Moscow, 28 March 2001 (RFE/RL) -- Russian President Vladimir Putin today made sweeping changes in his cabinet, saying his focus on the law-enforcement ministries was meant to advance plans for military reform. Putin said the changes were prompted by what he called a changing situation in Russia's North Caucasus region and a need to "demilitarize" Russian public life:
"As you see, in key positions in the military bodies, civilians are appearing. This has been done deliberately. It is a step toward the demilitarization of Russian society."
Among the changes was the shift of Sergei Ivanov from head of the Security Council to Defense Minister. Putin said today that Ivanov headed a special working group that has been studying military reform.
Ivanov, now technically a civilian, served 20 years as an officer in the security services, and worked for Putin when the latter was head of the Federal Security Service, or FSB.
Ivanov is considered one of Putin's closest allies in the government. Appointed to the Security Council at Putin's suggestion when Putin was himself prime minister, Ivanov came to play a much more public -- and apparently influential -- role than his council predecessors, even traveling alone in an official capacity to the United States and France earlier this month.
Interior Minister Vladimir Rushailo was tapped to replace Ivanov as head of the Security Council. Putin said the council will be focusing increasingly on the North Caucasus.
Outgoing Defense Minister Igor Sergeyev has been moved to a position as Putin's adviser on strategic stability. Putin thanked Sergeyev for his work, particularly in fighting "Chechen separatism" and gave him a state award.
Speculation about Sergeyev's ouster has gone on for months, ever since he was perceived as losing a public row with General Staff head Anatoly Kvashnin over military reform. Sergeyev was a staunch opponent of cutting strategic armed forces for the benefit of conventional forces.
Deputy Finance Minister Lyubov Kudelina, a specialist on the financing of armed forces, was named Deputy Defense Minister -- the first woman to be named to such a senior defense post.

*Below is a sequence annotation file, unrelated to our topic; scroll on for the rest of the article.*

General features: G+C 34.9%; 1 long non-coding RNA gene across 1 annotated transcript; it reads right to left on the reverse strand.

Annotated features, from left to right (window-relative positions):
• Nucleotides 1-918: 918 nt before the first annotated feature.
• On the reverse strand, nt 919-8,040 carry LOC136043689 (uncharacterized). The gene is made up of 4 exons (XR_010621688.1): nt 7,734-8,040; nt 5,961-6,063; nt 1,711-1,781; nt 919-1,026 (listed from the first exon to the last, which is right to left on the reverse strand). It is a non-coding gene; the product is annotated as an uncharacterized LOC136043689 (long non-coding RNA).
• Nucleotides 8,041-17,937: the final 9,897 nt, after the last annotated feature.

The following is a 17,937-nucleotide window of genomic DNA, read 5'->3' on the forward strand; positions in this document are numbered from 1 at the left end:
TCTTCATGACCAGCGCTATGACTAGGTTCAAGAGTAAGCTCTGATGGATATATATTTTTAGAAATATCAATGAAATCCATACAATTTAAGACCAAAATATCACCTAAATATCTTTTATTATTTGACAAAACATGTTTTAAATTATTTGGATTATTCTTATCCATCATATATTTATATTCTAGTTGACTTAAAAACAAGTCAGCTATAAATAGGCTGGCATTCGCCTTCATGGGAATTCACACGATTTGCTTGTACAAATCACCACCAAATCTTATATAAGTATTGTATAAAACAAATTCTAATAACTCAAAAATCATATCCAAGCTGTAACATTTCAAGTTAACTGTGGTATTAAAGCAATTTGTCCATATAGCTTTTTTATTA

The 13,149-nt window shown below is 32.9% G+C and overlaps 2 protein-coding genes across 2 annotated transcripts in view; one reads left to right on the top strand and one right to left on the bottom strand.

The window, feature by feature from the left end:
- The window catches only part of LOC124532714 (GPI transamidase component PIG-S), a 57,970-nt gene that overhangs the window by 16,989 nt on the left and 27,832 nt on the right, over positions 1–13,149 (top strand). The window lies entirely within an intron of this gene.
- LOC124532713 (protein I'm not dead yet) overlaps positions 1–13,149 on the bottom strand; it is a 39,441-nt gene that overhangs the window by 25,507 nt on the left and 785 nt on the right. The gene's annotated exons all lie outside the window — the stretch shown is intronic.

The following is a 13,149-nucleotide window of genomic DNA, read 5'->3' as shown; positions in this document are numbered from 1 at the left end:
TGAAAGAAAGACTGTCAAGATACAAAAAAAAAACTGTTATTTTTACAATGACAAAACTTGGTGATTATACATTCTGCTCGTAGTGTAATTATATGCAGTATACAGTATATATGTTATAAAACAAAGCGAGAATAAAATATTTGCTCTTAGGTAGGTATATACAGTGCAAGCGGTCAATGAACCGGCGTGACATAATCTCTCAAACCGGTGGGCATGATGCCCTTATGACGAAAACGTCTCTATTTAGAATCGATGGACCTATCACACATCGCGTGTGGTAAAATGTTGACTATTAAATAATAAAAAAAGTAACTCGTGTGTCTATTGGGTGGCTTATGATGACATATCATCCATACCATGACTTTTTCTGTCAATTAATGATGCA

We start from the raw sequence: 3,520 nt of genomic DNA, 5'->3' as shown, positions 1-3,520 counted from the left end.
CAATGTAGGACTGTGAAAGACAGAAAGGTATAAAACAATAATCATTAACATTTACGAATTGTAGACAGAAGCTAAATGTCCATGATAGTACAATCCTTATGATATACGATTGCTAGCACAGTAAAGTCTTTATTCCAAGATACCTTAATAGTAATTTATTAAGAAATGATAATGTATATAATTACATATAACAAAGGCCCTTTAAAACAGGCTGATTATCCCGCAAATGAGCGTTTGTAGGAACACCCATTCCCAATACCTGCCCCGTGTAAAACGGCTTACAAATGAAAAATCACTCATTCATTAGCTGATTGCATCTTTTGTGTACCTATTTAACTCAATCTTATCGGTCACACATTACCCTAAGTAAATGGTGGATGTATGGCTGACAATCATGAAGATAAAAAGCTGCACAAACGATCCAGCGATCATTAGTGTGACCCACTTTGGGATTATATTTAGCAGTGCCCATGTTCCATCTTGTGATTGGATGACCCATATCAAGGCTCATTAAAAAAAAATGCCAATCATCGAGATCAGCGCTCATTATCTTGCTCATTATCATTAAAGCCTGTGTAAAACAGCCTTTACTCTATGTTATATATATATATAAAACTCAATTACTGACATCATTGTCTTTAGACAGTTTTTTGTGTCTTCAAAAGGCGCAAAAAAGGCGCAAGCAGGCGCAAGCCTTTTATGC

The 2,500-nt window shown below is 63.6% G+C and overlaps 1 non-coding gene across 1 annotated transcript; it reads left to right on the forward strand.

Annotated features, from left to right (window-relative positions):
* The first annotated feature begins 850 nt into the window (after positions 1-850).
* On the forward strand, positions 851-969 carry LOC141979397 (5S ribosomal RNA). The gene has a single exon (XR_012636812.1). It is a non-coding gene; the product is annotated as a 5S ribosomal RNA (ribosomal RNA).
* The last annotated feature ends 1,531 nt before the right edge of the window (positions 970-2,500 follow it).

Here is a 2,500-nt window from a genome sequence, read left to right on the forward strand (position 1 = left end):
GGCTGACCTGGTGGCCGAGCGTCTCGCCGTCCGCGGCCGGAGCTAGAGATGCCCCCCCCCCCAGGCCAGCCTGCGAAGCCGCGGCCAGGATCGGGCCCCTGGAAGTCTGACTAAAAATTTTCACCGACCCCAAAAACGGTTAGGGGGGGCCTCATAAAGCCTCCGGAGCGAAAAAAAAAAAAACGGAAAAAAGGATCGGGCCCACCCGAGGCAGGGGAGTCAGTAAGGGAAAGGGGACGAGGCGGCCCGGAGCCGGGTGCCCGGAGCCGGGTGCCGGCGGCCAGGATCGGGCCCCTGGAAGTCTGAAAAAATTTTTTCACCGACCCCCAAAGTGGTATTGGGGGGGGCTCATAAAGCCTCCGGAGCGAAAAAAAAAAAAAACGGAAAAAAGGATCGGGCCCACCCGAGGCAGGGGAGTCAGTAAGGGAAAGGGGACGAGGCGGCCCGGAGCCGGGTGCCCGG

Boris Gryzlov, a leader in the pro-Kremlin Unity Party and a St. Petersburg native like Putin, was named Interior Minister. Apart from helping to build a solid support base for Putin in the lower house of parliament, Gryzlov's political biography is very short -- beginning only in 1999 with his election to the Duma.
Boris Nemtsov -- head of the Duma's Union of Right Forces, which has often been critical of Putin -- applauded Gryzlov's appointment as "the realization of plans to appoint a civilian as head of the Interior Ministry."
Nemtsov, however, points out that Gryzlov's position may be relatively weak because of his lack of experience with the ministry. Putin himself hinted at this, saying civilians like Gryzlov being promoted to ministerial posts would be accompanied by officials with more experience:
"Added to the fact that civilians have been appointed to lead these bodies, in each of these cases, professionals are coming with them."
Security Council official Vladimir Vasilyev, for example, was re-appointed to his former post as Deputy Interior Minister.
Debates over demilitarizing the Russian Defense Ministry have been going on for several years, pushed by liberal forces in Russia as a way of imposing civilian control over the army and Interior Ministry troops.
Other shakeups included Atomic Energy Minister Yevgeny Adamov's resignation and replacement by Aleksandr Rumyantsev, the head of the Kurchatov military-industrial research institute. Adamov was the only official in the reshuffle to lose his post without being immediately re-appointed somewhere else.
Nemtsov said Adamov's resignation could be seen as an attempt to compromise the Atomic Energy Ministry after recent corruption allegations were leveled against him by the Duma.
Putin also named Mikhail Fradkov the new chief of the federal tax police, in addition to appointing new commanders of ground and space forces. The president said other personnel changes are forthcoming.